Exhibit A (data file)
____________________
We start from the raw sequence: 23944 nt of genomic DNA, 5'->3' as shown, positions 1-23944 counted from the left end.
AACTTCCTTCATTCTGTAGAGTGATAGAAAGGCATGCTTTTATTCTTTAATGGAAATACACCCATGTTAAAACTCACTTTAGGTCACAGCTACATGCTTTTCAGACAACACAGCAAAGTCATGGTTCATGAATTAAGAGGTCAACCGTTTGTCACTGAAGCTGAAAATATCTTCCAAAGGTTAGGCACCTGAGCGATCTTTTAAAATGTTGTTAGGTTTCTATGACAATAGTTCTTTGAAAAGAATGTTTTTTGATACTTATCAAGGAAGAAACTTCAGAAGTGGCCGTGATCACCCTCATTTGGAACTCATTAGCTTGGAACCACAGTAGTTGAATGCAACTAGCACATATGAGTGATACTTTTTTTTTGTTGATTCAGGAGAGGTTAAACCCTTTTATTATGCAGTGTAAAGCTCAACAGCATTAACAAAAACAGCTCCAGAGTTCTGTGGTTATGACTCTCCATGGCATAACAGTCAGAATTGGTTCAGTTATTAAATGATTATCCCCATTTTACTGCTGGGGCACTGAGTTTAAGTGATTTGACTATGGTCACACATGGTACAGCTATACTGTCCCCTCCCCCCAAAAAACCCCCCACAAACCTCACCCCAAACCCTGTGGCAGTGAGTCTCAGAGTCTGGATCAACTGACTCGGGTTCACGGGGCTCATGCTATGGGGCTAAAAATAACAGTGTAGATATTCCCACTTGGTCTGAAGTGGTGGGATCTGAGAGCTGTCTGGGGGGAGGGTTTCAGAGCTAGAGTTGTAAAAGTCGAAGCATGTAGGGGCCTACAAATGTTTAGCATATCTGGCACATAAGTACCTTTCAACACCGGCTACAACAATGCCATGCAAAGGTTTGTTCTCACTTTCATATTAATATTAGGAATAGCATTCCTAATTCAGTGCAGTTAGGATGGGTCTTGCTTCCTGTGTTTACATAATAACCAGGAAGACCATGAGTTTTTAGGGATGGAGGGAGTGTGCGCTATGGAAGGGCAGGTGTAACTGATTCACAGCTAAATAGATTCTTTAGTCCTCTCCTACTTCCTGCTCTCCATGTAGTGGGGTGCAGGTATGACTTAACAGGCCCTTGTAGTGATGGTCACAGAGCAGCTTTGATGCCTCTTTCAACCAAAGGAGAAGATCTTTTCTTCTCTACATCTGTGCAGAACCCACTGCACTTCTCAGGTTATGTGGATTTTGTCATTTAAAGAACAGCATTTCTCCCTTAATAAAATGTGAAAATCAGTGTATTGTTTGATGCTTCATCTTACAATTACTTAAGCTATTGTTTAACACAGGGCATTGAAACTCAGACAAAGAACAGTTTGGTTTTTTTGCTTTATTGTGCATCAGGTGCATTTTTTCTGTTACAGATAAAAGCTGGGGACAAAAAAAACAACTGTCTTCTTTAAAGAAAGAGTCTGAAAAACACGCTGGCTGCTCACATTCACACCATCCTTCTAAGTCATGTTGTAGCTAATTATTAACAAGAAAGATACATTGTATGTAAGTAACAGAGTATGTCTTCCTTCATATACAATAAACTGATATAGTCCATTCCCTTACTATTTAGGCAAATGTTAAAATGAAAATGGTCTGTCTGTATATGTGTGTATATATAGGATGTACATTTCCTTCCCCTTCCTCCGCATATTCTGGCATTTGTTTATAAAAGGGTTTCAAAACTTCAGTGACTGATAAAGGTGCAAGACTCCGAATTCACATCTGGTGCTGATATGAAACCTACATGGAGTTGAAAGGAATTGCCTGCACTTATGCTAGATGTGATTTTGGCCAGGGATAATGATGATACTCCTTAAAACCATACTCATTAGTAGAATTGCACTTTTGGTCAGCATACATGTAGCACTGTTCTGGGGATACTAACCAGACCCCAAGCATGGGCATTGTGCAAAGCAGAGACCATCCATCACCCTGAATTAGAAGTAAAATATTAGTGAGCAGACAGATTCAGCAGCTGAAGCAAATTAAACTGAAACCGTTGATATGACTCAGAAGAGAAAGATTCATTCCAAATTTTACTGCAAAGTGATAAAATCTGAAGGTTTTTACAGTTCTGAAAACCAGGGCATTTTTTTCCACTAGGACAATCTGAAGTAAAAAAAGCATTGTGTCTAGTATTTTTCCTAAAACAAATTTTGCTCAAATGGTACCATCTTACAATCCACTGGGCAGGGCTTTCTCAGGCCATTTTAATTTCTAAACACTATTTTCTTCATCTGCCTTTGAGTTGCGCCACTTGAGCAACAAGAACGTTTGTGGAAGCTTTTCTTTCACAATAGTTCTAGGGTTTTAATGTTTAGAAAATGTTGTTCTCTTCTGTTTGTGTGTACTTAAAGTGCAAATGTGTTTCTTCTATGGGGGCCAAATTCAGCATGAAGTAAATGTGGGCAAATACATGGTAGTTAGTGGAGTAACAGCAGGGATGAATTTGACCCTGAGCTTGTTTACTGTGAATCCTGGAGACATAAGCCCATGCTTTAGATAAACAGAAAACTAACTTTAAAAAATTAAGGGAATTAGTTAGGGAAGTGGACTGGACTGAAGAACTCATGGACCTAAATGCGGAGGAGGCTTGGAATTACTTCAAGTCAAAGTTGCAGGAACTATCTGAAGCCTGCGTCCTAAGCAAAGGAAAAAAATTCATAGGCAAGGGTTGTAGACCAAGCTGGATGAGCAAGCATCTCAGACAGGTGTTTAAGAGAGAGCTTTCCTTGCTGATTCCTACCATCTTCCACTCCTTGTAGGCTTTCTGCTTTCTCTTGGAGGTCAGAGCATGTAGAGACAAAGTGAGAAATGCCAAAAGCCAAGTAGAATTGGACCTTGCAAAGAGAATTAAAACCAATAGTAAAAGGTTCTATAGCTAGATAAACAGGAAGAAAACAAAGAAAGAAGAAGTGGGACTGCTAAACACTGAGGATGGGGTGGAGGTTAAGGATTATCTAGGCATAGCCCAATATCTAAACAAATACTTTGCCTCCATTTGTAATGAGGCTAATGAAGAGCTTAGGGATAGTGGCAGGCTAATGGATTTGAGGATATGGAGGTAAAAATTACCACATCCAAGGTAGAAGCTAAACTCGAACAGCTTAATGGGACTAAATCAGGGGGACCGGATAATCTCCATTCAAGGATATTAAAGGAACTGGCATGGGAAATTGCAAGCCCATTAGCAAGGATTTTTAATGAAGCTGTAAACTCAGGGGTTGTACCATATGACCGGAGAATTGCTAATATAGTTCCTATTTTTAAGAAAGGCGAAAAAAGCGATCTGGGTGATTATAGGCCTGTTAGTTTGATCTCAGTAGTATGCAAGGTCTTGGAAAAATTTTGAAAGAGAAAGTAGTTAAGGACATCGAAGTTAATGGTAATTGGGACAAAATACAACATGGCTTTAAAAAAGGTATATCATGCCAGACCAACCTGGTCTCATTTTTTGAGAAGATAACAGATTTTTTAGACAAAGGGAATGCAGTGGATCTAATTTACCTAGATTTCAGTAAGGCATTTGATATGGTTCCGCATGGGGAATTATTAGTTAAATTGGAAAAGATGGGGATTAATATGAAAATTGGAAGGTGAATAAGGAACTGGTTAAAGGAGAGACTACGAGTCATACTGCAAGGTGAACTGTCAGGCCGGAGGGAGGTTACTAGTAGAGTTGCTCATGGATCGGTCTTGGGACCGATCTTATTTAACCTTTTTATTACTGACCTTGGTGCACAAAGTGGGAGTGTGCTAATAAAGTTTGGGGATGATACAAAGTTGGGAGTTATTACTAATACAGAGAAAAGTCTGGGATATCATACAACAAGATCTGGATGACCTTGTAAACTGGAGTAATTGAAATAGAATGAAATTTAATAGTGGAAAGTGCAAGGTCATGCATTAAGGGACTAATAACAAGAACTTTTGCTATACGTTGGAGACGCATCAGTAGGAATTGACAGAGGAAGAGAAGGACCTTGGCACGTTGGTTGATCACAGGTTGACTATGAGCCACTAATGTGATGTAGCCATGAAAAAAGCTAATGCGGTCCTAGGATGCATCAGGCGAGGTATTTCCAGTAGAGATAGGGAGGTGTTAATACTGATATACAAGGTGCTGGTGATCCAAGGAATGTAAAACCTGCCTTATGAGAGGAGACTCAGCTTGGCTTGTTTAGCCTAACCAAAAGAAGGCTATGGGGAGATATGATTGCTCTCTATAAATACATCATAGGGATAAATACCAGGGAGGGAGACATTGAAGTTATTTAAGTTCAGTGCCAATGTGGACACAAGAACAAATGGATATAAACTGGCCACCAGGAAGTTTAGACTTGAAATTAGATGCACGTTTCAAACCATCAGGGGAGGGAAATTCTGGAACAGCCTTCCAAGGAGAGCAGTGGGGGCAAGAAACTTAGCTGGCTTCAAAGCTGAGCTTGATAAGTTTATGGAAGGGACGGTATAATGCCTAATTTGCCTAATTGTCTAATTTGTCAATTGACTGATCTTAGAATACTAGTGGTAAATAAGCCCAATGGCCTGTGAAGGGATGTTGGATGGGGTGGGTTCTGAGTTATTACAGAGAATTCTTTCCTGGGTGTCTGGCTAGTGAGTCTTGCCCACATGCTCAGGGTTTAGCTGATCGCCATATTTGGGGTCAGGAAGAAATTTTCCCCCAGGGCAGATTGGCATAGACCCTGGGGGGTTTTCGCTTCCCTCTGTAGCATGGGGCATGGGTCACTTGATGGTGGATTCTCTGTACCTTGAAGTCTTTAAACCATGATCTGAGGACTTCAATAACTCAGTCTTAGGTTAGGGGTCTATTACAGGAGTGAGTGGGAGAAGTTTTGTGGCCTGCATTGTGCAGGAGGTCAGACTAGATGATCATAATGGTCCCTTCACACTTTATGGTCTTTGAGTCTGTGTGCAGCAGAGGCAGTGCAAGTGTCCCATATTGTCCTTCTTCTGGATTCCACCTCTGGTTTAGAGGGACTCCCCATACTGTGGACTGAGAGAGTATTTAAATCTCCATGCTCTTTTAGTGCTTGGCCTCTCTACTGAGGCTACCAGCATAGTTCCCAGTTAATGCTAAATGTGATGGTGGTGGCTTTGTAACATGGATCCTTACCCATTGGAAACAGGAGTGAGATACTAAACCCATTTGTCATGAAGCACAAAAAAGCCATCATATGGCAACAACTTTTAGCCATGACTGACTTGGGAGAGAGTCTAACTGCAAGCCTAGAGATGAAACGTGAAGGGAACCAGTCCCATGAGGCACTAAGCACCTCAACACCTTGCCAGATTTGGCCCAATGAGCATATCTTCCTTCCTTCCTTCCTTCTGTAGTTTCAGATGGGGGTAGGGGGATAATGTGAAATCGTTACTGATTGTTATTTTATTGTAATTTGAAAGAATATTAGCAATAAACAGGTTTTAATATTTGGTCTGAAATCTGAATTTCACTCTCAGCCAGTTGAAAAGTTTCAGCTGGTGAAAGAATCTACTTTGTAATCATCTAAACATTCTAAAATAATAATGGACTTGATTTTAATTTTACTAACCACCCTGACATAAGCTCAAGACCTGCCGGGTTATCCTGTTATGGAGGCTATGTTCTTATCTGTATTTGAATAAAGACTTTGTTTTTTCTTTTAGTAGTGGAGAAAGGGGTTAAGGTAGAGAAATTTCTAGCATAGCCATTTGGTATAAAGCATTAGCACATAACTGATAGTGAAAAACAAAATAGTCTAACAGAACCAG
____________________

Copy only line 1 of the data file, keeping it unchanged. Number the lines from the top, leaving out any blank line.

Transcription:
We start from the raw sequence: 23944 nt of genomic DNA, 5'->3' as shown, positions 1-23944 counted from the left end.